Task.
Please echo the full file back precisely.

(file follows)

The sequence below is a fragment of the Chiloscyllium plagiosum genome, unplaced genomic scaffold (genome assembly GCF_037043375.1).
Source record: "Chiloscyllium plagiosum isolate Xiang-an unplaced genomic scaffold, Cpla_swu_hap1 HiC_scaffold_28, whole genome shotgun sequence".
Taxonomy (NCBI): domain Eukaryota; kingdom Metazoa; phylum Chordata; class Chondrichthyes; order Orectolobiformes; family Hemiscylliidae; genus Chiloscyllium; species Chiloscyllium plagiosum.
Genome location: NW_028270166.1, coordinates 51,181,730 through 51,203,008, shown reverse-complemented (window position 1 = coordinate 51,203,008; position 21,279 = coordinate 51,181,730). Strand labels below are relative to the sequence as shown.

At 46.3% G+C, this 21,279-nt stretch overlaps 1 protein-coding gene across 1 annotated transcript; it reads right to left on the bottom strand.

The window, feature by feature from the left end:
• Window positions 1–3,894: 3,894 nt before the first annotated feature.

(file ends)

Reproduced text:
The sequence below is a fragment of the Chiloscyllium plagiosum genome, unplaced genomic scaffold (genome assembly GCF_037043375.1).
Source record: "Chiloscyllium plagiosum isolate Xiang-an unplaced genomic scaffold, Cpla_swu_hap1 HiC_scaffold_28, whole genome shotgun sequence".
Taxonomy (NCBI): domain Eukaryota; kingdom Metazoa; phylum Chordata; class Chondrichthyes; order Orectolobiformes; family Hemiscylliidae; genus Chiloscyllium; species Chiloscyllium plagiosum.
Genome location: NW_028270166.1, coordinates 51,181,730 through 51,203,008, shown reverse-complemented (window position 1 = coordinate 51,203,008; position 21,279 = coordinate 51,181,730). Strand labels below are relative to the sequence as shown.

At 46.3% G+C, this 21,279-nt stretch overlaps 1 protein-coding gene across 1 annotated transcript; it reads right to left on the bottom strand.

The window, feature by feature from the left end:
• Window positions 1–3,894: 3,894 nt before the first annotated feature.